Fragrances manufacturing continues to leverage on what has been perceived as ongoing urbanisation as many consumers are becoming more sophisticated in terms of their personal image and are giving priority to public perception.
Analysts say this is particularly true for women, who are the largest users of fragrances in Nigeria. Manufacturers of fragrance products are utilizing a wide range of attractive designs, premium quality ingredients, and packaging in order to boost their product portfolio.
Analysts say these manufacturers are redirecting their focus from metro cities to explore other markets which have huge potential for growth, with launches of a variety of affordable brands. This factor appears to be a common phenomenon among developing economies as analysts note that rising living standards of people across developing economies, coupled with their fast-paced lifestyle have resulted in the rapid adoption of personal care products, including fragrances.
According to analysts at Euromonitor International, factors driving growth in Nigeria include a growing middle class with higher disposable incomes, an increasing population of young people, middle-aged to older people and ongoing urbanisation, as well as the rise in white collar employment.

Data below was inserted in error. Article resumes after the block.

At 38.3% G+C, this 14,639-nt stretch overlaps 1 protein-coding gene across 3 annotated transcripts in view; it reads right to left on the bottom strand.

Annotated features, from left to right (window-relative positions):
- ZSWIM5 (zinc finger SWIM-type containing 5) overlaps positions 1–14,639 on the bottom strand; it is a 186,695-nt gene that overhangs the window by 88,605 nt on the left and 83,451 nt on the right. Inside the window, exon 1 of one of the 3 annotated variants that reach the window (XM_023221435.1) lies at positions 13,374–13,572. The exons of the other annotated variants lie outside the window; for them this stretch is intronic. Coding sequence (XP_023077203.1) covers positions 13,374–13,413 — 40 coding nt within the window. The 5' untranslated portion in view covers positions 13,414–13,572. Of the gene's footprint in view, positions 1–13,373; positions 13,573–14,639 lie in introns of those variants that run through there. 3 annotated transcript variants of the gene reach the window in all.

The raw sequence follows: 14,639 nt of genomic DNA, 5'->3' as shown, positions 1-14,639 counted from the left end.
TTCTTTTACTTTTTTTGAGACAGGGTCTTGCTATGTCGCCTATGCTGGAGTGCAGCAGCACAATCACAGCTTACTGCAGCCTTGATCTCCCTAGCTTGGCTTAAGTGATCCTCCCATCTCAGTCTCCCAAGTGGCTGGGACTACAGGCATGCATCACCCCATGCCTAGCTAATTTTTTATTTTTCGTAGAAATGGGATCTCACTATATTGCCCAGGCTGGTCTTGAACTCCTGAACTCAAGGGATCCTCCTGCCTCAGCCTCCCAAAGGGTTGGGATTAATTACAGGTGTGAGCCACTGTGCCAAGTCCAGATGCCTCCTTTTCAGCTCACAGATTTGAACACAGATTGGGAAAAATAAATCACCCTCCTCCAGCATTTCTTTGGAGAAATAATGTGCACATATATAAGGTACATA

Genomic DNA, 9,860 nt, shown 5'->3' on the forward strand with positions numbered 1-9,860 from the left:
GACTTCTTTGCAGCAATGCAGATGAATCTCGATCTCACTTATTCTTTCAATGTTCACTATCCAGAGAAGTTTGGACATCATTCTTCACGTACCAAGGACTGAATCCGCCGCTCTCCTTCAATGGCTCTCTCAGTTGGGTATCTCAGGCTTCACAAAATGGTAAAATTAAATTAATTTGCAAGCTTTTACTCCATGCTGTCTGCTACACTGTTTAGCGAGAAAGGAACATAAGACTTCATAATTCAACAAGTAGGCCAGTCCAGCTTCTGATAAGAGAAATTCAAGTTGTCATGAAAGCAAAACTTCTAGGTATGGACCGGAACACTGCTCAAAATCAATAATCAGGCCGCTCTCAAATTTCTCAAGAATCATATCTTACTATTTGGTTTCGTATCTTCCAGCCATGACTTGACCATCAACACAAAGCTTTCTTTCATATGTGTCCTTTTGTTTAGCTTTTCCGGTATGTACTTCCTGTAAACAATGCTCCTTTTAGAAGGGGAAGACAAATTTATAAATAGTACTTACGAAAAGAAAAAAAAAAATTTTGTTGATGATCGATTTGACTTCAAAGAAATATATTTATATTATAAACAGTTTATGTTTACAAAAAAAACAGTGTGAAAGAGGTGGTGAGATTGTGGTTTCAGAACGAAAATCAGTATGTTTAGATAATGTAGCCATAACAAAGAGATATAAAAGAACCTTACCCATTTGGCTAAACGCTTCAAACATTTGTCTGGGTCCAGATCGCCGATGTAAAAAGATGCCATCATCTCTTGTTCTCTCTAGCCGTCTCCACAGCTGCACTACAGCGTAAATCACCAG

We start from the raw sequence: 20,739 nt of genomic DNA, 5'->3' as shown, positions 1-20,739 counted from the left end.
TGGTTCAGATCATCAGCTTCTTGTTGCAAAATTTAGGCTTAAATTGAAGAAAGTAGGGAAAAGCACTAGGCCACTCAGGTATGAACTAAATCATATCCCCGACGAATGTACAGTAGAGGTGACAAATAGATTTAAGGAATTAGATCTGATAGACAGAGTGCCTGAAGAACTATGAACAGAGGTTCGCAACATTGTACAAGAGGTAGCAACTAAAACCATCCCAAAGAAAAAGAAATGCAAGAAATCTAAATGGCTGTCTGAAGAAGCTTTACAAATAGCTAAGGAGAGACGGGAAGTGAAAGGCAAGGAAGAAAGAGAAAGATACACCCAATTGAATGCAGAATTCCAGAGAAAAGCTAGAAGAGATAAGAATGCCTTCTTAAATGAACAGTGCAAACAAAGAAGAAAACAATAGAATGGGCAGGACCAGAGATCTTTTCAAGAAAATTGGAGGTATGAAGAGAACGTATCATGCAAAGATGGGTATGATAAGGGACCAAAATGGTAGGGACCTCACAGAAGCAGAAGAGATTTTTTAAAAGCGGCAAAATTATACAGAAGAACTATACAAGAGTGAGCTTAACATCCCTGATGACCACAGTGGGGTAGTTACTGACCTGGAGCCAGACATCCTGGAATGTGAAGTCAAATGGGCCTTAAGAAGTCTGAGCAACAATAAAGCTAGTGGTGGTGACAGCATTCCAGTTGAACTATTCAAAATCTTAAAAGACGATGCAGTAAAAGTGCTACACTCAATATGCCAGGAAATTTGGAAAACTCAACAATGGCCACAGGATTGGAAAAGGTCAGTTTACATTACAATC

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Globally, the scenario is not different as analysts hint that these factors are expected to augment the growth of the fragrances market in the near future.
The global market is projected to witness an impressive expansion at 6.2 percent Compound Annual Growth Rate (CAGR) during the forecast period 2017 to 2022, according to a recent study by Fact.MR. Soaps & detergents will remain preferred among products. However, their sales are anticipated to exhibit the lowest CAGR through 2022.
Cosmetics & toiletries are estimated to be the second largest product type segment in the global fragrances market.
Fine fragrances and household products will register the fastest expansion in the market during the forecast period, with fine fragrances anticipated to account for relatively larger revenue than the household products segment.
Analysts say premium brands will continue to grow strongly in Nigeria despite higher growth for mass fragrances, which are an attractive alternative for lower income urban consumers. Fragrances are widely considered to be prestige products and many consumers still prefer premium brand names, especially those that are well established and known in the market.
There are projections of fragrances sales boost owing to the rising number of young adults in paid employment and professional women. Analysts say while demand is mostly limited to middle to older aged people, younger consumers, including university students, are also increasingly purchasing fragrances.
Foreign brands have maintained a huge dominance until the recent and gradual shift from dependence on foreign products. Some analysts are of the view that the huge dominance of foreign brands and companies in the Nigerian business environment is gradually giving way to local brands following a gradual shift from importation of foreign brands to local manufacturing.